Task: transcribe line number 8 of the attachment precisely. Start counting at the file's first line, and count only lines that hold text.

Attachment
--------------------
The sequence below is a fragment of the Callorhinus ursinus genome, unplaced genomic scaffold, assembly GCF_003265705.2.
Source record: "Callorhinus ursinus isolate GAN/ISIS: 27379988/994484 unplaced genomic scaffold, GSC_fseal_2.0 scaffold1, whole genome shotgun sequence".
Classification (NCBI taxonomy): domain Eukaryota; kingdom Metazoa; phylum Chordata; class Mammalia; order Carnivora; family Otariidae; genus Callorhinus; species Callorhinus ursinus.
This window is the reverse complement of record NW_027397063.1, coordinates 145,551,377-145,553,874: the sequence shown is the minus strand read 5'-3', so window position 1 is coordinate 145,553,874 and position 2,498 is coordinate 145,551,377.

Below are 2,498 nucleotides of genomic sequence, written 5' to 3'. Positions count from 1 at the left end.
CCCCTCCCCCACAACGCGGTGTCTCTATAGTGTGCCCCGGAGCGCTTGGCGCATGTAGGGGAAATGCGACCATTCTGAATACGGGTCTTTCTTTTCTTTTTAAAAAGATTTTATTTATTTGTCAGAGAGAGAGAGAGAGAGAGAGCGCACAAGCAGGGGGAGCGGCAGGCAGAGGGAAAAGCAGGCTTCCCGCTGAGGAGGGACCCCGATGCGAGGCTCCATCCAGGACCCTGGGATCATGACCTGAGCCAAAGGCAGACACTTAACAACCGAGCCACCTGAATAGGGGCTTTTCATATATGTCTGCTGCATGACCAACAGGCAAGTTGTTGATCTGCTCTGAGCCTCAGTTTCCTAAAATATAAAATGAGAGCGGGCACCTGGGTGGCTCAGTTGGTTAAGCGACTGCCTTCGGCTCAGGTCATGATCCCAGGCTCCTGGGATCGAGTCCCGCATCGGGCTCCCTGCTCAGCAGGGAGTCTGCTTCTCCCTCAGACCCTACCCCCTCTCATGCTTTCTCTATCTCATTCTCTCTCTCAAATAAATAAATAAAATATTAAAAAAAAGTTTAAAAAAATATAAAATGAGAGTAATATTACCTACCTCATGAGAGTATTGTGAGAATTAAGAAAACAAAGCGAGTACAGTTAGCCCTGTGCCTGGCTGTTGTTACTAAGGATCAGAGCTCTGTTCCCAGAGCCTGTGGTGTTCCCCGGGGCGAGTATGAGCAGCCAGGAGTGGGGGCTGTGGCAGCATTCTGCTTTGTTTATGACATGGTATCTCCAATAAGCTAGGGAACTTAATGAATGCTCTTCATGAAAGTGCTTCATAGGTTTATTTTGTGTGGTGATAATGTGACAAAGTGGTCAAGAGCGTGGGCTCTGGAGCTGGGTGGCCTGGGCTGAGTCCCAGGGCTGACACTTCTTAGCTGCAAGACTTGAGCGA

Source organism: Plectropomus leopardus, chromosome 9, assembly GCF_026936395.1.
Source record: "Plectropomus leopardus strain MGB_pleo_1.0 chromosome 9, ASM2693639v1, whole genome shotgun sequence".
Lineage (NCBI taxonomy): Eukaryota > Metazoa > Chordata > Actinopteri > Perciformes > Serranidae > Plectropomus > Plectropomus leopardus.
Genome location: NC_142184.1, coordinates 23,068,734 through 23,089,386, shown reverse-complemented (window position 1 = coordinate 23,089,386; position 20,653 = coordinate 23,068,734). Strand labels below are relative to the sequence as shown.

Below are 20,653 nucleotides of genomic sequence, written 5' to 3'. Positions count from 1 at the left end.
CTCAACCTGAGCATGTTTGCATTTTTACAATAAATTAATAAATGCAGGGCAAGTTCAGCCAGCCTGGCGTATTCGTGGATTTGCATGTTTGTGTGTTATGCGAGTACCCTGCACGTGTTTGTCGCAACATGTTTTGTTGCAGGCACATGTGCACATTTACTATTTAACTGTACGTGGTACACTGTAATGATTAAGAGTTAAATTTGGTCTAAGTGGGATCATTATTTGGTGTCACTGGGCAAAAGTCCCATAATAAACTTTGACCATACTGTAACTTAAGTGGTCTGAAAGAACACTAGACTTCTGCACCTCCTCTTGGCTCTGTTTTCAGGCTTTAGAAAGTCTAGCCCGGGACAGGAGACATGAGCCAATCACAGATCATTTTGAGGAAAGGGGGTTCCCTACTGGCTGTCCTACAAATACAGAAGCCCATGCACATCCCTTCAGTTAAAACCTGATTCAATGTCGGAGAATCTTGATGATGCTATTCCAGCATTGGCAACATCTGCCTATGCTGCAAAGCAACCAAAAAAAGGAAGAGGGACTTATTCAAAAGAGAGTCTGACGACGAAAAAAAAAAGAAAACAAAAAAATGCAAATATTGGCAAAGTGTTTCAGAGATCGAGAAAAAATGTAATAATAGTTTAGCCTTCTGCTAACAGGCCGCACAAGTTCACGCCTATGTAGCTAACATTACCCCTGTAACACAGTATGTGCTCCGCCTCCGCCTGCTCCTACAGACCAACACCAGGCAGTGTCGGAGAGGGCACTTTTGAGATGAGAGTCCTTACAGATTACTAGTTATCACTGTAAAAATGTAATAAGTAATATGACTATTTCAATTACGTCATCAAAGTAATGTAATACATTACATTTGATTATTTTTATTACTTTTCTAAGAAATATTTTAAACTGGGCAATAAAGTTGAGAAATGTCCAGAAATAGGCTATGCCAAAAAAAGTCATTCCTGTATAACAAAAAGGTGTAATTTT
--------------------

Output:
Source record: "Plectropomus leopardus strain MGB_pleo_1.0 chromosome 9, ASM2693639v1, whole genome shotgun sequence".